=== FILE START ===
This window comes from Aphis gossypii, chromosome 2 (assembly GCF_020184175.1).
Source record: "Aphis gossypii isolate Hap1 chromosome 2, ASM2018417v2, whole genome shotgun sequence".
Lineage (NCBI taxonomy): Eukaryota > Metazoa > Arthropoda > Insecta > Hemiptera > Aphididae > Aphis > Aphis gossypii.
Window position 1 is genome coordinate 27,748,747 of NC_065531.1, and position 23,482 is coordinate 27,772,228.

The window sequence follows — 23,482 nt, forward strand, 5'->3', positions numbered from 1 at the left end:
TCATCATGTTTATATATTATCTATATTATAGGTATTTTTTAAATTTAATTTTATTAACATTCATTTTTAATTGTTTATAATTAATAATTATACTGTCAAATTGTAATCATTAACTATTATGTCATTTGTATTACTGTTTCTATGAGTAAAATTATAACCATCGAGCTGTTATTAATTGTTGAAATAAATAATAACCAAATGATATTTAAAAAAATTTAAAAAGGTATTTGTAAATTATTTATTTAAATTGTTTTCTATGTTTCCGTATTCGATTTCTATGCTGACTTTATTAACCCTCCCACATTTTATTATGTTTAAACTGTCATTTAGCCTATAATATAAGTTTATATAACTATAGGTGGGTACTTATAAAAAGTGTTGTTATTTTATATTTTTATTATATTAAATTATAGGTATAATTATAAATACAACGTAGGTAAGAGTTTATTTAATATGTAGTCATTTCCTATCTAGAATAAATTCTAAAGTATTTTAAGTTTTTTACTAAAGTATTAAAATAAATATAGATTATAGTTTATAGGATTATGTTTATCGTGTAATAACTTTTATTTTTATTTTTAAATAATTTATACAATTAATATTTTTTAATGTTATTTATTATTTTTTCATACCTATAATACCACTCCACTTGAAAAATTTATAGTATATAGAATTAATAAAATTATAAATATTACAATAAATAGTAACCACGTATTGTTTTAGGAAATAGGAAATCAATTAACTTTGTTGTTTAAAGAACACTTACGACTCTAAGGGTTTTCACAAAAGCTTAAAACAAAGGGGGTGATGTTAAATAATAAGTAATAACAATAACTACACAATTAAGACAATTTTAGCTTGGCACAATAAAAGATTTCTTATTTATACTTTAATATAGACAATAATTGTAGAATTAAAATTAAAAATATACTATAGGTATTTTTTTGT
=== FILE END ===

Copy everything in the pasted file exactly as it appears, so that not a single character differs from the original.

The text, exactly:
This window comes from Aphis gossypii, chromosome 2 (assembly GCF_020184175.1).
Source record: "Aphis gossypii isolate Hap1 chromosome 2, ASM2018417v2, whole genome shotgun sequence".
Lineage (NCBI taxonomy): Eukaryota > Metazoa > Arthropoda > Insecta > Hemiptera > Aphididae > Aphis > Aphis gossypii.
Window position 1 is genome coordinate 27,748,747 of NC_065531.1, and position 23,482 is coordinate 27,772,228.

The window sequence follows — 23,482 nt, forward strand, 5'->3', positions numbered from 1 at the left end:
TCATCATGTTTATATATTATCTATATTATAGGTATTTTTTAAATTTAATTTTATTAACATTCATTTTTAATTGTTTATAATTAATAATTATACTGTCAAATTGTAATCATTAACTATTATGTCATTTGTATTACTGTTTCTATGAGTAAAATTATAACCATCGAGCTGTTATTAATTGTTGAAATAAATAATAACCAAATGATATTTAAAAAAATTTAAAAAGGTATTTGTAAATTATTTATTTAAATTGTTTTCTATGTTTCCGTATTCGATTTCTATGCTGACTTTATTAACCCTCCCACATTTTATTATGTTTAAACTGTCATTTAGCCTATAATATAAGTTTATATAACTATAGGTGGGTACTTATAAAAAGTGTTGTTATTTTATATTTTTATTATATTAAATTATAGGTATAATTATAAATACAACGTAGGTAAGAGTTTATTTAATATGTAGTCATTTCCTATCTAGAATAAATTCTAAAGTATTTTAAGTTTTTTACTAAAGTATTAAAATAAATATAGATTATAGTTTATAGGATTATGTTTATCGTGTAATAACTTTTATTTTTATTTTTAAATAATTTATACAATTAATATTTTTTAATGTTATTTATTATTTTTTCATACCTATAATACCACTCCACTTGAAAAATTTATAGTATATAGAATTAATAAAATTATAAATATTACAATAAATAGTAACCACGTATTGTTTTAGGAAATAGGAAATCAATTAACTTTGTTGTTTAAAGAACACTTACGACTCTAAGGGTTTTCACAAAAGCTTAAAACAAAGGGGGTGATGTTAAATAATAAGTAATAACAATAACTACACAATTAAGACAATTTTAGCTTGGCACAATAAAAGATTTCTTATTTATACTTTAATATAGACAATAATTGTAGAATTAAAATTAAAAATATACTATAGGTATTTTTTTGT